TTUHSC Students and Faculty Make a Difference at Youth Camps

During the summer months, TTUHSC Amarillo faculty and students help at Camp New Day and Camp Alphie.

Each year students and faculty from the TTUHSC campus in Amarillo participate in many events to help their patients, friends and the local community. During the summer months, those efforts have for many years included Camp New Day and Camp Alphie.


Camp New Day

Camp New Day

Children afflicted with diabetes mellitus had an opportunity to enjoy nature June 19-July 1 at the 2016 Camp New Day. The camp was held at Ceta Glen Christian Camp in Palo Duro Canyon and was set up to accommodate the lifestyle requirements associated with the disease. TTUHSC provided a significant number of the camp’s counselors and medical staff through the Schools of Pharmacy and Medicine.

“Children with type 1 diabetes have certain medical needs that may not be met at traditional summer camps,” fourth-year pharmacy student Ryan Brenn said. “Camp New Day enlists the help of local pharmacists, pharmacy students, doctors and medical residents to not only serve as medical advisors for the children, but also as their counselors.”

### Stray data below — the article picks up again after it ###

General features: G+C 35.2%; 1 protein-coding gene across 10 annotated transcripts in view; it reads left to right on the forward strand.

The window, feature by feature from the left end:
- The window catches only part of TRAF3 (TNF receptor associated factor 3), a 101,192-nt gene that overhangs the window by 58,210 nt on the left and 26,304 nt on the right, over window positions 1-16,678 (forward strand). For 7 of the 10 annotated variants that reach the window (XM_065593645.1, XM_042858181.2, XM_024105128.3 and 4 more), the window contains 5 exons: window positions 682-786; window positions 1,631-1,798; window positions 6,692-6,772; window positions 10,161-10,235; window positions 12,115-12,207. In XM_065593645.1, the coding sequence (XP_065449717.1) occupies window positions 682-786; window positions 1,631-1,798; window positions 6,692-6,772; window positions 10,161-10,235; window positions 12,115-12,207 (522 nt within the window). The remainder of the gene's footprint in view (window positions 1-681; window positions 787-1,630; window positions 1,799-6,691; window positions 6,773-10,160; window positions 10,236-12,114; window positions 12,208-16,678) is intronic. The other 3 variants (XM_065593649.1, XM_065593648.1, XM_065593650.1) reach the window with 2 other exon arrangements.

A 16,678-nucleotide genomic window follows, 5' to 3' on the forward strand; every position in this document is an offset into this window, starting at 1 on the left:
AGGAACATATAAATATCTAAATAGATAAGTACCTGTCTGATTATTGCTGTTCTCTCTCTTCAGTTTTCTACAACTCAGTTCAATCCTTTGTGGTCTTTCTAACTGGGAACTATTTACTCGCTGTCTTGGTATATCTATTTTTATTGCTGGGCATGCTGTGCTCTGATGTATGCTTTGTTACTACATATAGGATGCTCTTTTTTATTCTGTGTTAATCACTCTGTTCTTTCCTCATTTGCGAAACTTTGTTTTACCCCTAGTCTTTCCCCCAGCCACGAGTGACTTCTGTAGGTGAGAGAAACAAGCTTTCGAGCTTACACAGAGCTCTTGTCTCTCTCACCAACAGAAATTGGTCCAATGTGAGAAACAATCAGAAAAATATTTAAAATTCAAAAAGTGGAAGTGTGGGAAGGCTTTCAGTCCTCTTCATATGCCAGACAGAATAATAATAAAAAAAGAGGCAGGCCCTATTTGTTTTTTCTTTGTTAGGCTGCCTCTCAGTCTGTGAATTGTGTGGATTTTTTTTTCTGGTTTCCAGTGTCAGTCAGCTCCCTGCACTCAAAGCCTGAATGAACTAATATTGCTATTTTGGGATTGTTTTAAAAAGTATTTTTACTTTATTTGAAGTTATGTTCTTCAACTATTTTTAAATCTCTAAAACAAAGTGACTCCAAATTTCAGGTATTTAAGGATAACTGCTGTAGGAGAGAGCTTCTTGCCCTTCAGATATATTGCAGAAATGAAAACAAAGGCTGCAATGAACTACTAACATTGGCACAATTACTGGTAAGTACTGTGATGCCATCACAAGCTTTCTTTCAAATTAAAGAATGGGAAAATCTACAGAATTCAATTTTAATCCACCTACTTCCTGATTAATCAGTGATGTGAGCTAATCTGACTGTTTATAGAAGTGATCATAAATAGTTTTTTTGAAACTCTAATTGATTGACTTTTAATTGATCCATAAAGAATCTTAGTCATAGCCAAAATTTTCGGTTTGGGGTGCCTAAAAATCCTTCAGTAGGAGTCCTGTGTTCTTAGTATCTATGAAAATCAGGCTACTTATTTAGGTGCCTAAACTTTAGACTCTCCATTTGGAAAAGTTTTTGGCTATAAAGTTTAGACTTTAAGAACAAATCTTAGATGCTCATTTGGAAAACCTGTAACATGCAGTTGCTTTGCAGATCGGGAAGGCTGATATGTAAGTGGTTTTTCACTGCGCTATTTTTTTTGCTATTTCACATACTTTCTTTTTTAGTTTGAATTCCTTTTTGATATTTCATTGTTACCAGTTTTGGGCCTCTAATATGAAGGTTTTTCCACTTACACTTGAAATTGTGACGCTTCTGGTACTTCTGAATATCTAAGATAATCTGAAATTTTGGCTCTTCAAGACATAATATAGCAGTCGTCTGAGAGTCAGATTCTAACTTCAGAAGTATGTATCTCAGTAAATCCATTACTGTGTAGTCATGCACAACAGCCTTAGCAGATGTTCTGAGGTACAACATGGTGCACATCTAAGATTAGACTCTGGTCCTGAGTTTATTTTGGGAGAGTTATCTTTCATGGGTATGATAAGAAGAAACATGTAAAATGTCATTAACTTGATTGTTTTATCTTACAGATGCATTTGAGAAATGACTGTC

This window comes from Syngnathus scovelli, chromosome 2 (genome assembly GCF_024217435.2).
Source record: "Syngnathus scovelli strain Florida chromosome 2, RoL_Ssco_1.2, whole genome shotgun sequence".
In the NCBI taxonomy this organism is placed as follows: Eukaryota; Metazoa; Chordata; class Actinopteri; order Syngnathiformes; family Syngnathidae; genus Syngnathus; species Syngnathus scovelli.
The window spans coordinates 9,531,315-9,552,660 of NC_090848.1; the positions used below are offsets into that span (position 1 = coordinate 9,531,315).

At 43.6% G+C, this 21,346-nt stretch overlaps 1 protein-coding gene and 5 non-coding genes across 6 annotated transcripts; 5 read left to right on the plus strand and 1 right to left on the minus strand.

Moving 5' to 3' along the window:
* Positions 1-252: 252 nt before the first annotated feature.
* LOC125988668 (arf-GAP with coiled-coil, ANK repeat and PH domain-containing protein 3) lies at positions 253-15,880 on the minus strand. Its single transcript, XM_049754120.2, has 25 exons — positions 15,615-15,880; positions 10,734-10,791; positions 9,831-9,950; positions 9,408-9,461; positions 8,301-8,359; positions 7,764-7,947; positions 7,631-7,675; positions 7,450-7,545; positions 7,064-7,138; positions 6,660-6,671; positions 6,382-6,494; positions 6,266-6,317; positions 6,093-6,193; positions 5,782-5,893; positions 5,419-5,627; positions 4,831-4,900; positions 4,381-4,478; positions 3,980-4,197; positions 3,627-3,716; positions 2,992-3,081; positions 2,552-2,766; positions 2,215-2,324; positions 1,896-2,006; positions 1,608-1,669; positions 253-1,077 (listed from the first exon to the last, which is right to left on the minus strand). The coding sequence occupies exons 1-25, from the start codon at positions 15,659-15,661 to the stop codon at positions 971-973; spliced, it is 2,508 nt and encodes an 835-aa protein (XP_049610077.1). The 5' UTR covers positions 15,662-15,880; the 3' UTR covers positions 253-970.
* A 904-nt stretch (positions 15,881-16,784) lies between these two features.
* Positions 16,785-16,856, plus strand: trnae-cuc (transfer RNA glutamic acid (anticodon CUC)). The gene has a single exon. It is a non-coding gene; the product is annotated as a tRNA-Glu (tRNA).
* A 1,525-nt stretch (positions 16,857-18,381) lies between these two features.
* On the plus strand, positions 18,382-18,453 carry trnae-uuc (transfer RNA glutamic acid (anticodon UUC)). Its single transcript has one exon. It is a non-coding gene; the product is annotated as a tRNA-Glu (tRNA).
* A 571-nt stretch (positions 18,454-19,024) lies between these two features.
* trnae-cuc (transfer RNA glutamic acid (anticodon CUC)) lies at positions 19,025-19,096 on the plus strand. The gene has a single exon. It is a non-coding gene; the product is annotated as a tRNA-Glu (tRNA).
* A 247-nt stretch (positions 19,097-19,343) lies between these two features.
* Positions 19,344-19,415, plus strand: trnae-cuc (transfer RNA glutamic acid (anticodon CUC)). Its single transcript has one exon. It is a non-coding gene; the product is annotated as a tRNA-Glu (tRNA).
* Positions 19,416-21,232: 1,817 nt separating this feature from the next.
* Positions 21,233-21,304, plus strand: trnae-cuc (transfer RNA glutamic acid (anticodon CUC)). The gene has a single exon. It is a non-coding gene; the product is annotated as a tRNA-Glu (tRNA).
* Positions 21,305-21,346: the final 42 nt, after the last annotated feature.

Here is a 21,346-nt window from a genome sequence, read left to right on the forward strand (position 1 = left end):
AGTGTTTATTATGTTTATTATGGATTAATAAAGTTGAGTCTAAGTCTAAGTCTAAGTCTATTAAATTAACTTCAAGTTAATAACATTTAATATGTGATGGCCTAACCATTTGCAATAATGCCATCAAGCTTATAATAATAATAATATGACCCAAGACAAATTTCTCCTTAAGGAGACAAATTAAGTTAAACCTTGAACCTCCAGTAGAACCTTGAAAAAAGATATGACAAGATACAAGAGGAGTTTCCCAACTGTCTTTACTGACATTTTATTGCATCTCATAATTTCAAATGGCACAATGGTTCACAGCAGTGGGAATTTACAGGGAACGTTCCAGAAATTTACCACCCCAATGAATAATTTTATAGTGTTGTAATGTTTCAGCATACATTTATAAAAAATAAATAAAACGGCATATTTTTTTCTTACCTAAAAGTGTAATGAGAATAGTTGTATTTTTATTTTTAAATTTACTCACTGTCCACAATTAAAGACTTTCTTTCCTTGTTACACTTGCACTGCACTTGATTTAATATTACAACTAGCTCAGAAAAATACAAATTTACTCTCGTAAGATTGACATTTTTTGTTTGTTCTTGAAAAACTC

Brenn said Camp New Day annually accepts more than 100 children from West Texas and eastern New Mexico and makes it a point to never turn down a camper for financial reasons. During each of the one-week sessions, campers participate in activities like hiking, swimming and basketball. They also spend an evening attending the musical Texas.


Camp Alphie Camp Alphie

Camp Alphie was founded in 1988 by local philanthropist Betty Sterquell to provide a place for children suffering from cancer, or who have experienced the pain of cancer, to enjoy new experiences, make new friends and forget about their worries.

TTUHSC has been involved with Camp Alphie since 1997 through the efforts of pediatric oncology nurse and Camp Alphie board member Brenda Chandler.

In addition to the kids’ camp, the organization provides a Parents’ Camp for family members whose children are attending Camp Alphie. Both camps are entirely free for attendees.

The non-profit Camp Alphie organization runs on donations of time and money from donors and volunteer camp directors, camp counselors, nurses, doctors and its board of directors. According to its Facebook page, the Camp Alphie goal is “to provide a place of healing for the childlike spirit of these kids as well as for parents who have heavy burdens on their shoulders. Rejuvenating, recharging, and unifying families is one of the most strived-for results of our camp, and we are proud to say that year after year we achieve that goal, and, like our mascot Alphie, who greets each day with a smile, we can see the joy on the faces of the kids here.”


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